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tv   Politics Public Policy Today  CSPAN  September 3, 2014 3:55pm-4:01pm EDT

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distinct. however, it does remapin a problem with the war of 1812. americans are embarrassed about this war. they are confused about what occurred and they are uncertain whether it should be celebrated or remembered in any way. i went to the british embassy two sundays ago with spark lers on in the british embassy. the campaigns of this war were by and large a fiasco and is by no means clear that the united states was the victim. the best of historians say the nation managed a withdrawal. so i think we're somewhat in a paradox. even the american appreciation and understanding of this presidency, which is the war of 1812, has not. that says more about that
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paradox than the next few moments. if you take any book on the war of 1812, and there are a great many books on the war of 1812, abo after two centuries of the event, it's easy to pull out half a dozen pieces about it. some of these historians have linked this directly to madison. it's a result of poor decisions. they can be described as problems that he needed to contend with but he didn't do a great job. what can we say about madison himself? the serious charge against madison is that he did not want this war and that he was pushed into it by a noisy faction of congressional warhawks who
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wrested control away from the french. having lost that control of the national policy, madison then compounded his difficulties by not providing sufficient direction and energy as commander in chief. that problem is fundamental to any understanding of the war of 1812 and how we deal with it, i think, impacts how we assist any of the other factors governed of the war. so the question, whose war was it? it wasn't madison's, nor was it the warhawks. mr. madison still favors the warhawks, but i think this is a misplaced emphasis. the critical development that placed the american public occurred between march and july of 1811. in march of 1811, as alluded to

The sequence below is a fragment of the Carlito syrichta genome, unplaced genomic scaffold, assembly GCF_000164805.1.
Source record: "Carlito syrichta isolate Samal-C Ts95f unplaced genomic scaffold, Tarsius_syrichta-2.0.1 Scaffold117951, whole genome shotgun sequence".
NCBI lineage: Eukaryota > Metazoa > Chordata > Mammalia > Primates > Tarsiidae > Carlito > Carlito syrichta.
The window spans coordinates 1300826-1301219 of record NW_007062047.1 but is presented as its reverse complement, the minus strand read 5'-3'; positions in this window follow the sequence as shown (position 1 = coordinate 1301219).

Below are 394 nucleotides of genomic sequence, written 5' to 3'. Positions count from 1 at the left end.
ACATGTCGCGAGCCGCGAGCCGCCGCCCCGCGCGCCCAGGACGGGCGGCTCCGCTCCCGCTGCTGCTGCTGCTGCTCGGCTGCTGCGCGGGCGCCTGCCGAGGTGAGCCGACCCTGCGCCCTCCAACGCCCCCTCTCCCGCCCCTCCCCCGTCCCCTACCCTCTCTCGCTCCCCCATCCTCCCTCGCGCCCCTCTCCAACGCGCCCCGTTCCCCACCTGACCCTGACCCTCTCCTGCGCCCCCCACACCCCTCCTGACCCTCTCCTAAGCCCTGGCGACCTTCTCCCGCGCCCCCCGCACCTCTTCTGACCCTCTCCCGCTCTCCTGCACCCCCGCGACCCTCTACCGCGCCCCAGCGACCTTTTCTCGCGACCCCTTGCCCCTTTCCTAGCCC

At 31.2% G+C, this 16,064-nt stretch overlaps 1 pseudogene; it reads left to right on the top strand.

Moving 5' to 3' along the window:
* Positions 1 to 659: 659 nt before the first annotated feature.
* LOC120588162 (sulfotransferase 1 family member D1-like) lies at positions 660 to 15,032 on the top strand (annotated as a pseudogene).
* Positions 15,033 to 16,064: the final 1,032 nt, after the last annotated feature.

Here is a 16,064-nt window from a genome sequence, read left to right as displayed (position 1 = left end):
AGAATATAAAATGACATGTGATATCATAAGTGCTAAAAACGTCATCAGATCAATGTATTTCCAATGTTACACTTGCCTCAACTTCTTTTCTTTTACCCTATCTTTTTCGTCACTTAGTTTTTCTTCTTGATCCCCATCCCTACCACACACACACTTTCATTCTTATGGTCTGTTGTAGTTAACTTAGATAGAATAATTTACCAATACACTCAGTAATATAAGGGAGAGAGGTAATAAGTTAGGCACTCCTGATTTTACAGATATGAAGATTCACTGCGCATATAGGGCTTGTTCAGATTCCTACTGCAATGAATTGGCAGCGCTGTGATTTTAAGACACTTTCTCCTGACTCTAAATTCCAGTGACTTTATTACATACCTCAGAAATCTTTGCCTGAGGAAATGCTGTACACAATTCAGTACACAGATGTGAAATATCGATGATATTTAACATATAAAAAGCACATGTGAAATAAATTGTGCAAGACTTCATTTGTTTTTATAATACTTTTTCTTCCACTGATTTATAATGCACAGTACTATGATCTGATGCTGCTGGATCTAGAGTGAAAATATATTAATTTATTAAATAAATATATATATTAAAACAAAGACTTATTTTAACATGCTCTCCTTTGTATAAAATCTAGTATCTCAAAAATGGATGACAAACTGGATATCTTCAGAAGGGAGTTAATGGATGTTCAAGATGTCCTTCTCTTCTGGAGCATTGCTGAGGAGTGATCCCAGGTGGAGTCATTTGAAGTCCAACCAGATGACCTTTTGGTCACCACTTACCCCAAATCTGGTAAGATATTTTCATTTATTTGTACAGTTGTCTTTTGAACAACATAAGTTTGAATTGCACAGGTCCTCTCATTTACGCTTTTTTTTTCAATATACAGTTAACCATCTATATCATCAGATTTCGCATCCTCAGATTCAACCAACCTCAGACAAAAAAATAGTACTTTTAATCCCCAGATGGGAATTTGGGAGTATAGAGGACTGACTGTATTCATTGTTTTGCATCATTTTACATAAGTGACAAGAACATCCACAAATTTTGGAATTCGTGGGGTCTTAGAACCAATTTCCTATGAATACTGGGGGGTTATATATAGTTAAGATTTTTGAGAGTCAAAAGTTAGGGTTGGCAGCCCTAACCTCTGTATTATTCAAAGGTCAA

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by the speaker, madison learned that george had lashed into what was going to be his final belt of certainty and they would have to take the duties of monarchy. since he despised his father and his father's ministry, it was presumed that he would replace his father's ministers with new ministers that might highly characterize british policy towards the united states up to that point. to take advantage, he bought into james monroe, secretary of state. there are a number of reasons
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why he did this, but one of the reasons why he did it was that he had formed personal relationships with some of the british politicians who were expected to become ministers in the reconstruction of the british ministry. this was a window of opportunity that very soon closed. he never changed his father's ministers, despite what he felt about the man. for that reason, british policy toward the united states remained unchanged. now, he did make a sort of conciliatory gesture to the united states by sending madison to washington. madison knew that george iii's m ministers were not likely to ease up. as this prediction had come to pass, madison concluded he
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needed to have a much stronger resistance than he had in the past. how do we know this? we know this because an editorial in the administration newspaper -- oh, sorry. sorry about that. i wasn't looking behind me. there was an editorial in the administration newspaper, the newspaper that could have been trashed when he was in washington in 1814, and we know from the diary of the paper, that madison dictated the contents of that


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